Most people who used the Google Toolbar probably never went through the effort of enabling the PageRank meter, which Google offered as an incentive to web surfers, a way for them to understand the quality of pages encountered when browsing (and a way for Google to understand what people were viewing beyond Google itself). But one group was very inclined to make the effort: SEOs.
Simply put, search engine optimization (SEO) is the process of optimizing the content, technical set-up, and reach of your website so that your pages appear at the top of a search engine result for a specific set of keyword terms. Ultimately, the goal is to attract visitors to your website when they search for products, services, or information related to your business.
PageRank as a visible score has been dying a slow death since around 2010, I’d say. Pulling it from the Google Toolbar makes it official, puts the final nail in the visible PageRank score coffin. The few actually viewing it within Internet Explorer, itself a depreciated browser, aren’t many. The real impact in dropping it from the toolbar means that third parties can no longer find ways to pull those scores automatically.
Ok this is some pretty high level stuff here. There is still a lot of good information as well though. I remember when I was able to see the page rank of website on my google toolbar. I never really fully understood what it meant until later. What a person should focus on is good SEO practices to make search engines naturally want to feature your content on their search results.
Major search engines like Google, Yahoo!, and Bing primarily use content contained within the page and fallback to metadata tags of a web page to generate the content that makes up a search snippet.[9] Generally, the HTML title tag will be used as the title of the snippet while the most relevant or useful contents of the web page (description tag or page copy) will be used for the description.
Imagine that you've created the definitive Web site on a subject -- we'll use skydiving as an example. Your site is so new that it's not even listed on any SERPs yet, so your first step is to submit your site to search engines like Google and Yahoo. The Web pages on your skydiving site include useful information, exciting photographs and helpful links guiding visitors to other resources. Even with the best information about skydiving on the Web, your site may not crack the top page of results on major search engines. When people search for the term "skydiving," they could end up going to inferior Web sites because yours isn't in the top results.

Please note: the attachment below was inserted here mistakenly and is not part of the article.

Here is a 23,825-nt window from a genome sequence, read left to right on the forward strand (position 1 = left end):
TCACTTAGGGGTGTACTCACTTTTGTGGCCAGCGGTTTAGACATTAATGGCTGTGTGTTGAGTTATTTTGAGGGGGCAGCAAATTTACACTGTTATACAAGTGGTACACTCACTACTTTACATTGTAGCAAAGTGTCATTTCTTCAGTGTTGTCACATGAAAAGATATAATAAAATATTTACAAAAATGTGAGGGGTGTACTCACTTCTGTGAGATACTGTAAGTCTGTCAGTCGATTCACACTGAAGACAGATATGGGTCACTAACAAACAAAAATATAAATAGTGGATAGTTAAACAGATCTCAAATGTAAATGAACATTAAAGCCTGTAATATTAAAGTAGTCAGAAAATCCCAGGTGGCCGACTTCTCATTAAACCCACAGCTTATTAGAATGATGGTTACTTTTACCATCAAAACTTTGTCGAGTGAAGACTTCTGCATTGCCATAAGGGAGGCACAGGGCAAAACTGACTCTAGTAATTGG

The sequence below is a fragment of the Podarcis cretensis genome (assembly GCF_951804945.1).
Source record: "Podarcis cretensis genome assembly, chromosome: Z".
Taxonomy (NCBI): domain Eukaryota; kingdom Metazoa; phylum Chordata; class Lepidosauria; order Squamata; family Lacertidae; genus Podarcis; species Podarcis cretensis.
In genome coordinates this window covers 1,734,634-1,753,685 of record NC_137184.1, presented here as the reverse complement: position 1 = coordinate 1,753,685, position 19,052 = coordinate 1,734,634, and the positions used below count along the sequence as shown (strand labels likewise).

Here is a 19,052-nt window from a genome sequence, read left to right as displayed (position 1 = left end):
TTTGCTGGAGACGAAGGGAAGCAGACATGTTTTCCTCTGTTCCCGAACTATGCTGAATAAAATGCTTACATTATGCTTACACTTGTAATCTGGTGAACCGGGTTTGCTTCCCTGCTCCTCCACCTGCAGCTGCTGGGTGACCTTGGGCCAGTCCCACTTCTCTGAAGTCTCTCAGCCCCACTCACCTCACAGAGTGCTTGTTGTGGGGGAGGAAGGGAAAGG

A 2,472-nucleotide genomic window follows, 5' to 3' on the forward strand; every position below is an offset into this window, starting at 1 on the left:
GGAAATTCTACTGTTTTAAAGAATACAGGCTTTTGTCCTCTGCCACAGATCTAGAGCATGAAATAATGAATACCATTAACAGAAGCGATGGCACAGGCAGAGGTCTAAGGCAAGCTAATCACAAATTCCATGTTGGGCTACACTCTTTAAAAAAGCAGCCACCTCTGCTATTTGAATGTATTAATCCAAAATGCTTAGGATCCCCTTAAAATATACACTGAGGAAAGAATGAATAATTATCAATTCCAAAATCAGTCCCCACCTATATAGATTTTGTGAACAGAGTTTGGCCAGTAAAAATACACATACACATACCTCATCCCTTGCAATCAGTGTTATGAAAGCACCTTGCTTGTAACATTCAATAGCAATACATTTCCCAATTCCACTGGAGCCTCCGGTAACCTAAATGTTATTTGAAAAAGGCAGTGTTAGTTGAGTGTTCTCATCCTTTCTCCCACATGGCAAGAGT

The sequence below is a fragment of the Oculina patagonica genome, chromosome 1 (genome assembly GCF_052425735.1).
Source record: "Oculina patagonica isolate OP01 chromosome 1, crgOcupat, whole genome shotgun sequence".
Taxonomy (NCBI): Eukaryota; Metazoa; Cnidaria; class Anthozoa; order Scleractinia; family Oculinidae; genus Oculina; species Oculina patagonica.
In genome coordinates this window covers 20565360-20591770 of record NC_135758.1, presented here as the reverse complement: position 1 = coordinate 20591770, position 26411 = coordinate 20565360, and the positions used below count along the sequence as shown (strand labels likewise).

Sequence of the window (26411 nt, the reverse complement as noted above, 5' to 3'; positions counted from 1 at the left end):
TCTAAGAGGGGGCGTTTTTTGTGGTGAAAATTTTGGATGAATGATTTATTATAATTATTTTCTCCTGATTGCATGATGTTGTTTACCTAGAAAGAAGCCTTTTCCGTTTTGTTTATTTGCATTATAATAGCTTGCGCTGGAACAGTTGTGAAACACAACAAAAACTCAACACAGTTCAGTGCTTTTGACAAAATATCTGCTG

If you think about it, how can a spider know the filename of the page that it gets back when requesting www.domain.com/ ? It can’t. The filename could be index.html, index.htm, index.php, default.html, etc. The spider doesn’t know. If you link to index.html within the site, the spider could compare the 2 pages but that seems unlikely. So they are 2 urls and each receives PageRank from inbound links. Standardizing the home page’s url ensures that the Pagerank it is due isn’t shared with ghost urls.
Some search engines have also reached out to the SEO industry, and are frequent sponsors and guests at SEO conferences, webchats, and seminars. Major search engines provide information and guidelines to help with website optimization.[18][19] Google has a Sitemaps program to help webmasters learn if Google is having any problems indexing their website and also provides data on Google traffic to the website.[20] Bing Webmaster Tools provides a way for webmasters to submit a sitemap and web feeds, allows users to determine the "crawl rate", and track the web pages index status.
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